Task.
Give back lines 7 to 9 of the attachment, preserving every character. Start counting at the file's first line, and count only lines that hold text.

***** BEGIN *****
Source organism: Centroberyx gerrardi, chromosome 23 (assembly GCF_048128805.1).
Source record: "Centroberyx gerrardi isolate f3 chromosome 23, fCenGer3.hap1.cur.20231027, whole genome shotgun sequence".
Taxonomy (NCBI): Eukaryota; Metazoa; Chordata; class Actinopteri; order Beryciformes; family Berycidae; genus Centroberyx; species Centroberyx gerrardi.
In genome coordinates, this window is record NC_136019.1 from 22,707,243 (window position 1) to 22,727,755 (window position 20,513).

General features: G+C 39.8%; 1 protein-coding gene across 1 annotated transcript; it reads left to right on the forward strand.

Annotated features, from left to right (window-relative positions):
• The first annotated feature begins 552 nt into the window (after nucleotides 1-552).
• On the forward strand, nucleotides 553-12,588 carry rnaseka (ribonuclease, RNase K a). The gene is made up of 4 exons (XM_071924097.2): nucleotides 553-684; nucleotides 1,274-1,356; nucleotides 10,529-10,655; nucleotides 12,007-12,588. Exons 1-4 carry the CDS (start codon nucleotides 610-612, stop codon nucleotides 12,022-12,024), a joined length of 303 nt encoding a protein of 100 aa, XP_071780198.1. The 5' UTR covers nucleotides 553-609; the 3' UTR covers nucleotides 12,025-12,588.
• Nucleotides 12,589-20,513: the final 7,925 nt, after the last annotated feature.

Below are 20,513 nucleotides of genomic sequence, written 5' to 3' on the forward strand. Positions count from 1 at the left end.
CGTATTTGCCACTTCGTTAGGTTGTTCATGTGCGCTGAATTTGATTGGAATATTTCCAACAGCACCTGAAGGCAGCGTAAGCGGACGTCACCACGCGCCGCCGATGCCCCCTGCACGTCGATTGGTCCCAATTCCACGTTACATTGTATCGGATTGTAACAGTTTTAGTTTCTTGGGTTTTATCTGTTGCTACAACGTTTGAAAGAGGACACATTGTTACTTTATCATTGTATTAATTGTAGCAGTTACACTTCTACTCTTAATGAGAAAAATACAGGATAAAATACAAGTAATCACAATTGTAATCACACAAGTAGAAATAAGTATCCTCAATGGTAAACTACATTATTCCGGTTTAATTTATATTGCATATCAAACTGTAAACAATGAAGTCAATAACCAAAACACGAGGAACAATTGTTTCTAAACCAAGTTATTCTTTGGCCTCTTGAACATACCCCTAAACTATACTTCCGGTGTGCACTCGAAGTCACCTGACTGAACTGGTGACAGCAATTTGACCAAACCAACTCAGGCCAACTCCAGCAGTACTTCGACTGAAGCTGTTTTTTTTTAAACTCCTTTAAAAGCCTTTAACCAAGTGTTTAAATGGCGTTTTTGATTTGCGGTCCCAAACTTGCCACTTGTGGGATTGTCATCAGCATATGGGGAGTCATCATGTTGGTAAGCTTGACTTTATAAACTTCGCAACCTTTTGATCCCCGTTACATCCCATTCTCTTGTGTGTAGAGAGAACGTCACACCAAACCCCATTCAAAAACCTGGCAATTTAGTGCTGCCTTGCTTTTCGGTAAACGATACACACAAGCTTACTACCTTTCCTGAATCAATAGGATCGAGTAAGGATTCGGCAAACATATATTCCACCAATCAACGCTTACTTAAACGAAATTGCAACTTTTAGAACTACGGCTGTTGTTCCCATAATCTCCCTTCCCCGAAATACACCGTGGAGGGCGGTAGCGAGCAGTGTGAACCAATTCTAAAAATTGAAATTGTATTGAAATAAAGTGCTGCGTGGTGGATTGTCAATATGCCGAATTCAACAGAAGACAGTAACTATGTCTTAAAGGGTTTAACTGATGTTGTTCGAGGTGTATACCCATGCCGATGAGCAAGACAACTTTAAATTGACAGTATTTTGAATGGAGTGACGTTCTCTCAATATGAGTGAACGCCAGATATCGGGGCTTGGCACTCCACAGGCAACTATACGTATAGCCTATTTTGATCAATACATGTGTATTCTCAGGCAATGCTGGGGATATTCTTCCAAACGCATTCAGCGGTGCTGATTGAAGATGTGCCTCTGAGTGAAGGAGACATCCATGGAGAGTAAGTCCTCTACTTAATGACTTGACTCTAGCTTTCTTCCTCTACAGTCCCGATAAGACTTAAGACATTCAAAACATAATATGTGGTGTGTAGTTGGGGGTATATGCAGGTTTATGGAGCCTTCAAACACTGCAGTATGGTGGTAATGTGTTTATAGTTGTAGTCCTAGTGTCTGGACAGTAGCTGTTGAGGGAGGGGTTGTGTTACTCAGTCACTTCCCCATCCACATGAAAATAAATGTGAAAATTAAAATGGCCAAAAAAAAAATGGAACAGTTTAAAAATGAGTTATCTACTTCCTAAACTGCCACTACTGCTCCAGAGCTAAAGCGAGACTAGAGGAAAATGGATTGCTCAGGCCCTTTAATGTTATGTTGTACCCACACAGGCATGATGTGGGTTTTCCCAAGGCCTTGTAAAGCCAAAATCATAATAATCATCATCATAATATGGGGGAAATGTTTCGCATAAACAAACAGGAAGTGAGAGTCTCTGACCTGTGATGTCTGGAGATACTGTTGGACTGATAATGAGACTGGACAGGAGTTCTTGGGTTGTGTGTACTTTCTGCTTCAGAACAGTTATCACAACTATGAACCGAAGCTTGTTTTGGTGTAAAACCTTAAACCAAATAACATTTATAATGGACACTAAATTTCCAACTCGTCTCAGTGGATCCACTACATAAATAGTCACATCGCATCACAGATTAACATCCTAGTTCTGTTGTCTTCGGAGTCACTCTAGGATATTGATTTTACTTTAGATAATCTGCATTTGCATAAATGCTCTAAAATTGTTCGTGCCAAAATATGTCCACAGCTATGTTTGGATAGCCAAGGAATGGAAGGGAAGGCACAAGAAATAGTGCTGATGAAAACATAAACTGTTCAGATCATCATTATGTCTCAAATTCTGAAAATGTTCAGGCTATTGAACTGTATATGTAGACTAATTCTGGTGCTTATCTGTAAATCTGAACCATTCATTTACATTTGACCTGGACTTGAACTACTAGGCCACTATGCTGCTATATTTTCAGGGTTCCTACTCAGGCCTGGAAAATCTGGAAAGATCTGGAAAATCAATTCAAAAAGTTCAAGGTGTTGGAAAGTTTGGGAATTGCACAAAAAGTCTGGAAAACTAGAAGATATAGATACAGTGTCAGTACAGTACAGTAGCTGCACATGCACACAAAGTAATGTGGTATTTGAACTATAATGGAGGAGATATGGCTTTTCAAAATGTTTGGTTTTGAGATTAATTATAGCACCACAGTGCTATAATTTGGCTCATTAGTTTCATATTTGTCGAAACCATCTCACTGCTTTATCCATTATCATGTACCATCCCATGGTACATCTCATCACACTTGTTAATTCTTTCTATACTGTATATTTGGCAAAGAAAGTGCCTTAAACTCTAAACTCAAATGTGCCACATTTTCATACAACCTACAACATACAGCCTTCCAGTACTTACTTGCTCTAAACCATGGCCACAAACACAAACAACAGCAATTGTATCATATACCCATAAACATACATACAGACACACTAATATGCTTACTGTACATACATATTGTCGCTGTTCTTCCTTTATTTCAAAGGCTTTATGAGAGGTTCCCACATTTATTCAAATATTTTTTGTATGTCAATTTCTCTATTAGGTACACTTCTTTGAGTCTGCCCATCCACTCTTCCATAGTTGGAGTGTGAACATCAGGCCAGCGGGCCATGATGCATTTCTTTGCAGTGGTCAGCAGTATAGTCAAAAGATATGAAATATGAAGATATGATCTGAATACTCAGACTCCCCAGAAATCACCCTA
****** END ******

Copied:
• The first annotated feature begins 552 nt into the window (after nucleotides 1-552).
• On the forward strand, nucleotides 553-12,588 carry rnaseka (ribonuclease, RNase K a). The gene is made up of 4 exons (XM_071924097.2): nucleotides 553-684; nucleotides 1,274-1,356; nucleotides 10,529-10,655; nucleotides 12,007-12,588. Exons 1-4 carry the CDS (start codon nucleotides 610-612, stop codon nucleotides 12,022-12,024), a joined length of 303 nt encoding a protein of 100 aa, XP_071780198.1. The 5' UTR covers nucleotides 553-609; the 3' UTR covers nucleotides 12,025-12,588.
• Nucleotides 12,589-20,513: the final 7,925 nt, after the last annotated feature.